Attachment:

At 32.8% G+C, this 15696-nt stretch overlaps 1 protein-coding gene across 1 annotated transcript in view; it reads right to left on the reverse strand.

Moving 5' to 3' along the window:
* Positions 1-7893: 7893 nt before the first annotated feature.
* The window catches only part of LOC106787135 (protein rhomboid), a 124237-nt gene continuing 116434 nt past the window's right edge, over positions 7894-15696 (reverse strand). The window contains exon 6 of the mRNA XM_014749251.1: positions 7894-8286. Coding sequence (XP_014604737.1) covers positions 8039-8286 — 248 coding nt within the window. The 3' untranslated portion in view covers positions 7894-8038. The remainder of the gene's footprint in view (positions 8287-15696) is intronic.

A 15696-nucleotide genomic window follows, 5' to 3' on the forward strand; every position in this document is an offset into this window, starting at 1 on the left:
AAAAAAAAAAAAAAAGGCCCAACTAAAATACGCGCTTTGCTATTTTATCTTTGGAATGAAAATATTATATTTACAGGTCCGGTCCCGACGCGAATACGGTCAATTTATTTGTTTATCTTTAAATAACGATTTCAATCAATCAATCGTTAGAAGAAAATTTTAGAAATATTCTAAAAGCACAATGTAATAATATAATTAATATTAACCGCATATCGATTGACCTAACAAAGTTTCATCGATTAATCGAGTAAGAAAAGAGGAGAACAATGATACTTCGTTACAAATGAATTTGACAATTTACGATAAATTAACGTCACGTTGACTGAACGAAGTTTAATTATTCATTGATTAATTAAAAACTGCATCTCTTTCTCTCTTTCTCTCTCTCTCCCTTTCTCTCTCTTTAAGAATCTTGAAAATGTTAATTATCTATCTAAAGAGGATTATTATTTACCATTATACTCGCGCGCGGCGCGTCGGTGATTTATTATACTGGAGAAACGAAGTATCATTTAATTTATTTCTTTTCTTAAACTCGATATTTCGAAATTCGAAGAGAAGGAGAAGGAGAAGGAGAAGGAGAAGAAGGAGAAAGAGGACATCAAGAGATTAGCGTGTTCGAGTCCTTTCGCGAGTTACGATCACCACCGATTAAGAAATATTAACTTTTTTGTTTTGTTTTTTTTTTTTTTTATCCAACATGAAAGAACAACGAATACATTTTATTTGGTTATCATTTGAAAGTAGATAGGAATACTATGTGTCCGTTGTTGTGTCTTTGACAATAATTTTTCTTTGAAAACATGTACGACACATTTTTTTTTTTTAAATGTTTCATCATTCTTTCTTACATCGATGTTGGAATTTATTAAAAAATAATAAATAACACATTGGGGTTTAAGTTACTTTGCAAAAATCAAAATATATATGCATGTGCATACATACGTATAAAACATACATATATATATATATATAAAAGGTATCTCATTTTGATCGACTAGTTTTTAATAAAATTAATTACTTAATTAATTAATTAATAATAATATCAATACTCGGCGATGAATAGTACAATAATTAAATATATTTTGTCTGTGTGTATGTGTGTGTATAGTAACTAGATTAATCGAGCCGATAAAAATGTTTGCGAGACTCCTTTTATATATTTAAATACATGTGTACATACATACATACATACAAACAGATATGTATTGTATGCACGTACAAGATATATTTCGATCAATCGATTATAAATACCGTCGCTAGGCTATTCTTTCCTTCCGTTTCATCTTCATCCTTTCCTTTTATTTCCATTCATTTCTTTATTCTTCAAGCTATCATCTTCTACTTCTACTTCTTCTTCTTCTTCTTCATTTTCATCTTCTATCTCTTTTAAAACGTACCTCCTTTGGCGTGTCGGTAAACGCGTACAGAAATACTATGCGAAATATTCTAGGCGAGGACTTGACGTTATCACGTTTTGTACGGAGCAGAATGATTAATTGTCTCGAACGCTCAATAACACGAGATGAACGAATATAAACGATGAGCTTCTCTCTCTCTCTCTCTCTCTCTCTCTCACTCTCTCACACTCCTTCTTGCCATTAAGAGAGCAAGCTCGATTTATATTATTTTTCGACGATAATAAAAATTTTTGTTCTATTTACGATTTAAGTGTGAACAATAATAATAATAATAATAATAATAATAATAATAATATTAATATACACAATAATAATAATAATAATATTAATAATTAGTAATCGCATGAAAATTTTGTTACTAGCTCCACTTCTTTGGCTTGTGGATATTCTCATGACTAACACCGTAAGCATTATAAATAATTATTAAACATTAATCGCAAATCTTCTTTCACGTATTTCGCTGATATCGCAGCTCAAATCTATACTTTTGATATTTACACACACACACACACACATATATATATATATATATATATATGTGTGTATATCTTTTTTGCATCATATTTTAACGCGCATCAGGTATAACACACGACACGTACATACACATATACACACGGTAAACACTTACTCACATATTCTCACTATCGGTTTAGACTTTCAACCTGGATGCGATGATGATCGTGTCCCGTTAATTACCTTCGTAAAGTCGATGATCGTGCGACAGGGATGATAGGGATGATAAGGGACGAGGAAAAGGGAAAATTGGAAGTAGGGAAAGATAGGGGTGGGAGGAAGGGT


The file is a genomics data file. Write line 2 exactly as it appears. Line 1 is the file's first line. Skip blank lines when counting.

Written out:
Moving 5' to 3' along the window: